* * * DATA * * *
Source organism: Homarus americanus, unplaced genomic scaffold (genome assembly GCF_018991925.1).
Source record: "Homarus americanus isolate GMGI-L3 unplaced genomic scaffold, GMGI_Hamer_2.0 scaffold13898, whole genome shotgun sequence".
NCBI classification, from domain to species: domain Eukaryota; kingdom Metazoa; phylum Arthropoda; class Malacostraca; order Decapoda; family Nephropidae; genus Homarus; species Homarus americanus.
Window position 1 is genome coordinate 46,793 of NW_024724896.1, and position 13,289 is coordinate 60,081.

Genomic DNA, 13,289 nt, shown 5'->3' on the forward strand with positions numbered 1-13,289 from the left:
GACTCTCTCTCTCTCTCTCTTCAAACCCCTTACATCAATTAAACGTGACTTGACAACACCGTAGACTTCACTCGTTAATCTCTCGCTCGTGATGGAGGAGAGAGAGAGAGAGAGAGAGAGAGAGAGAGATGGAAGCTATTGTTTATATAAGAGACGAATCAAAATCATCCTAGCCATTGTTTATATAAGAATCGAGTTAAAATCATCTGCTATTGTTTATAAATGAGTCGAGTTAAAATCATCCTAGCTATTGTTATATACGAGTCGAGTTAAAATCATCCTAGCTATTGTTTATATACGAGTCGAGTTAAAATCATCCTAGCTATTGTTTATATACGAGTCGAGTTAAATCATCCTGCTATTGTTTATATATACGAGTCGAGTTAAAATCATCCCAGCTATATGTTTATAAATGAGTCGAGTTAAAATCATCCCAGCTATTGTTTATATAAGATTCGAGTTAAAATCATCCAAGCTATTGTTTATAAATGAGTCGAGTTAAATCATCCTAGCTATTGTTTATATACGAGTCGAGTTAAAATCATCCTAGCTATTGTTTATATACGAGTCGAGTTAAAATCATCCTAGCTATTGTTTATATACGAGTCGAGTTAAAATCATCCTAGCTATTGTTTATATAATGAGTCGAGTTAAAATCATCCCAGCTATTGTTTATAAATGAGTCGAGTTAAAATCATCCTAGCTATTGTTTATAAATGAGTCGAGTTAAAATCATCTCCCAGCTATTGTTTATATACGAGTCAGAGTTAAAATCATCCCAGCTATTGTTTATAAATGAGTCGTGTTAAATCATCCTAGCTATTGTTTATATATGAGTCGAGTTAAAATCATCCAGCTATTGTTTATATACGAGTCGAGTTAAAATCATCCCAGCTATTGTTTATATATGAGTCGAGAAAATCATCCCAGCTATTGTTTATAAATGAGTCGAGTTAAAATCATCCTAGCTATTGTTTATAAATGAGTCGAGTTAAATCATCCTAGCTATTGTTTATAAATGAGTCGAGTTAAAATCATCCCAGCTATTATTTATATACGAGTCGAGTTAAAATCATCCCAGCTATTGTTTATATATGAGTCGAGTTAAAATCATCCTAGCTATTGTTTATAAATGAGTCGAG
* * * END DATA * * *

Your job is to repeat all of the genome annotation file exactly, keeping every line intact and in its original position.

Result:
Source organism: Homarus americanus, unplaced genomic scaffold (genome assembly GCF_018991925.1).
Source record: "Homarus americanus isolate GMGI-L3 unplaced genomic scaffold, GMGI_Hamer_2.0 scaffold13898, whole genome shotgun sequence".
NCBI classification, from domain to species: domain Eukaryota; kingdom Metazoa; phylum Arthropoda; class Malacostraca; order Decapoda; family Nephropidae; genus Homarus; species Homarus americanus.
Window position 1 is genome coordinate 46,793 of NW_024724896.1, and position 13,289 is coordinate 60,081.

Genomic DNA, 13,289 nt, shown 5'->3' on the forward strand with positions numbered 1-13,289 from the left:
GACTCTCTCTCTCTCTCTCTTCAAACCCCTTACATCAATTAAACGTGACTTGACAACACCGTAGACTTCACTCGTTAATCTCTCGCTCGTGATGGAGGAGAGAGAGAGAGAGAGAGAGAGAGAGAGAGATGGAAGCTATTGTTTATATAAGAGACGAATCAAAATCATCCTAGCCATTGTTTATATAAGAATCGAGTTAAAATCATCTGCTATTGTTTATAAATGAGTCGAGTTAAAATCATCCTAGCTATTGTTATATACGAGTCGAGTTAAAATCATCCTAGCTATTGTTTATATACGAGTCGAGTTAAAATCATCCTAGCTATTGTTTATATACGAGTCGAGTTAAATCATCCTGCTATTGTTTATATATACGAGTCGAGTTAAAATCATCCCAGCTATATGTTTATAAATGAGTCGAGTTAAAATCATCCCAGCTATTGTTTATATAAGATTCGAGTTAAAATCATCCAAGCTATTGTTTATAAATGAGTCGAGTTAAATCATCCTAGCTATTGTTTATATACGAGTCGAGTTAAAATCATCCTAGCTATTGTTTATATACGAGTCGAGTTAAAATCATCCTAGCTATTGTTTATATACGAGTCGAGTTAAAATCATCCTAGCTATTGTTTATATAATGAGTCGAGTTAAAATCATCCCAGCTATTGTTTATAAATGAGTCGAGTTAAAATCATCCTAGCTATTGTTTATAAATGAGTCGAGTTAAAATCATCTCCCAGCTATTGTTTATATACGAGTCAGAGTTAAAATCATCCCAGCTATTGTTTATAAATGAGTCGTGTTAAATCATCCTAGCTATTGTTTATATATGAGTCGAGTTAAAATCATCCAGCTATTGTTTATATACGAGTCGAGTTAAAATCATCCCAGCTATTGTTTATATATGAGTCGAGAAAATCATCCCAGCTATTGTTTATAAATGAGTCGAGTTAAAATCATCCTAGCTATTGTTTATAAATGAGTCGAGTTAAATCATCCTAGCTATTGTTTATAAATGAGTCGAGTTAAAATCATCCCAGCTATTATTTATATACGAGTCGAGTTAAAATCATCCCAGCTATTGTTTATATATGAGTCGAGTTAAAATCATCCTAGCTATTGTTTATAAATGAGTCGAG